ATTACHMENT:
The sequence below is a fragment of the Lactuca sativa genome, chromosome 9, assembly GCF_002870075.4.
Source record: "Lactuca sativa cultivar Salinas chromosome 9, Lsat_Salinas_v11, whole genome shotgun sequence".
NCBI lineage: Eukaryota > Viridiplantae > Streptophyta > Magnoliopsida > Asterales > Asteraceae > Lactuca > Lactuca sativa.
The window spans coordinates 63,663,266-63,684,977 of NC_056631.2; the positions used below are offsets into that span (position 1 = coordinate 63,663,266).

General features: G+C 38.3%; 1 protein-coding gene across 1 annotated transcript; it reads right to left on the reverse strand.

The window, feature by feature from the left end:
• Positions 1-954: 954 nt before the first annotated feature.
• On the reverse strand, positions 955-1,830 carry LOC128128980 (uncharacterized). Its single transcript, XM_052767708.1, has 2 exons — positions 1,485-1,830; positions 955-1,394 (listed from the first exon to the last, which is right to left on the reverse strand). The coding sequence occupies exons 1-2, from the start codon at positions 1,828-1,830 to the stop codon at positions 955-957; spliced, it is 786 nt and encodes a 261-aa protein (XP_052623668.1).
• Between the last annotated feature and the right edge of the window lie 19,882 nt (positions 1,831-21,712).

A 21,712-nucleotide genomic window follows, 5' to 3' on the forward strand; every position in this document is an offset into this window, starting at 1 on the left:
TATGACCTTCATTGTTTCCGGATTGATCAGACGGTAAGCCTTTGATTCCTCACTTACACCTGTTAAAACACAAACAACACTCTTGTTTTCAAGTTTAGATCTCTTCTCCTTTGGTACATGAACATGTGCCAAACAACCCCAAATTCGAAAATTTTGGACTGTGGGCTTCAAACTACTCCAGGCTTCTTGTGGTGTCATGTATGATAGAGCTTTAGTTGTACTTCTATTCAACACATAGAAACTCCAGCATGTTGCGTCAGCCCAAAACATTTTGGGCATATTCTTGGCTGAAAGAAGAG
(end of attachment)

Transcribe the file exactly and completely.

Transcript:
The sequence below is a fragment of the Lactuca sativa genome, chromosome 9, assembly GCF_002870075.4.
Source record: "Lactuca sativa cultivar Salinas chromosome 9, Lsat_Salinas_v11, whole genome shotgun sequence".
NCBI lineage: Eukaryota > Viridiplantae > Streptophyta > Magnoliopsida > Asterales > Asteraceae > Lactuca > Lactuca sativa.
The window spans coordinates 63,663,266-63,684,977 of NC_056631.2; the positions used below are offsets into that span (position 1 = coordinate 63,663,266).

General features: G+C 38.3%; 1 protein-coding gene across 1 annotated transcript; it reads right to left on the reverse strand.

The window, feature by feature from the left end:
• Positions 1-954: 954 nt before the first annotated feature.
• On the reverse strand, positions 955-1,830 carry LOC128128980 (uncharacterized). Its single transcript, XM_052767708.1, has 2 exons — positions 1,485-1,830; positions 955-1,394 (listed from the first exon to the last, which is right to left on the reverse strand). The coding sequence occupies exons 1-2, from the start codon at positions 1,828-1,830 to the stop codon at positions 955-957; spliced, it is 786 nt and encodes a 261-aa protein (XP_052623668.1).
• Between the last annotated feature and the right edge of the window lie 19,882 nt (positions 1,831-21,712).

A 21,712-nucleotide genomic window follows, 5' to 3' on the forward strand; every position in this document is an offset into this window, starting at 1 on the left:
TATGACCTTCATTGTTTCCGGATTGATCAGACGGTAAGCCTTTGATTCCTCACTTACACCTGTTAAAACACAAACAACACTCTTGTTTTCAAGTTTAGATCTCTTCTCCTTTGGTACATGAACATGTGCCAAACAACCCCAAATTCGAAAATTTTGGACTGTGGGCTTCAAACTACTCCAGGCTTCTTGTGGTGTCATGTATGATAGAGCTTTAGTTGTACTTCTATTCAACACATAGAAACTCCAGCATGTTGCGTCAGCCCAAAACATTTTGGGCATATTCTTGGCTGAAAGAAGAG